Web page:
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18 THE DISCOVERY OF THE CHILD
victory would smile on the latter. When heroism is absent
from any work rewards and punishments will be able to do no
more than complete the work of destruction, permeating it with
All victories and all human progress are dependent on the
strength which comes from within.
Thus a young student may become a great doctor if he is
inspired by the spirit of his vocation; but if he is influenced only
by the hope of a legacy, or of a good match, or of any external
.advantage whatever, he will never become a true teacher and a
.great doctor, and the world will not move far ahead as the result
of his work. If the rewards and punishments of the school
.and of ordinary life are essential to making a youth work up to
-a university degree, then it would be better that such an individual
does not become a doctor. Everyone possesses some special
tent, some latent vocation—modest, perhaps, but yet useful.
Rewards may divert the vocational impulse into the false path
of vanity, and in this way there may be disturbed or destroyed
some human activity.
We are always repeating that the world is making progress,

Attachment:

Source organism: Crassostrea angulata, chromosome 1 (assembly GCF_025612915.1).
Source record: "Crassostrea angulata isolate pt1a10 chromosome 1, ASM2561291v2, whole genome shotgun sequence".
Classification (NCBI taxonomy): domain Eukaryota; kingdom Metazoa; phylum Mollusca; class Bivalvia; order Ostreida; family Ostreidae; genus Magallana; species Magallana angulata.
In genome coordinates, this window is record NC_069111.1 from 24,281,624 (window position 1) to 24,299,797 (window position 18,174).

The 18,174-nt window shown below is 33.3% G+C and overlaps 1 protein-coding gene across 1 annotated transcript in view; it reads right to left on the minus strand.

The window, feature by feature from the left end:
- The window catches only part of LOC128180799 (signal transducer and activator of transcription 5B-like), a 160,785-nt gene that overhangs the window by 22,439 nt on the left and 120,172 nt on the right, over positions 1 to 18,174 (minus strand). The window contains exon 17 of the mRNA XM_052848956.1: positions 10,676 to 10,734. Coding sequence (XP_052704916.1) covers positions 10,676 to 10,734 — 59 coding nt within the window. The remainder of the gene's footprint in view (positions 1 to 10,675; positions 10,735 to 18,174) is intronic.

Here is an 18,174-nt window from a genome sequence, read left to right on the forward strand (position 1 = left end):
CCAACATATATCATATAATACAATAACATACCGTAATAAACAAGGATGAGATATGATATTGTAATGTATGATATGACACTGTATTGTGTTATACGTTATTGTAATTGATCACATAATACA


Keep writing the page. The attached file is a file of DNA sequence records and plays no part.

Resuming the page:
.and that man must be urged to strive after progress. But progress
is founded on new things which lie hidden, and most frequently
upon things already in existence which are improved or perfected;
.and they not being visible are not prized, but often bring pioneers
What a calamity it would be if poems were written solely
from a desire to win laurels on the Canipidoglio!* It would be
better that the vision should remain buried in the mind of the poet,
and that the muse of poetry should disappear. Poetry must be
born in the mind of the poet when he is not thinking either of reward
or of himself; and if he does win laurels, let him not grow vain.
There exists also an exterior reward for man. When the orator
sees the faces of his listeners becoming charged with emotion, he
1 The Capital Hill in Rome where in the days of the Roman Empire and
in the Renaissance poets-laureate were created.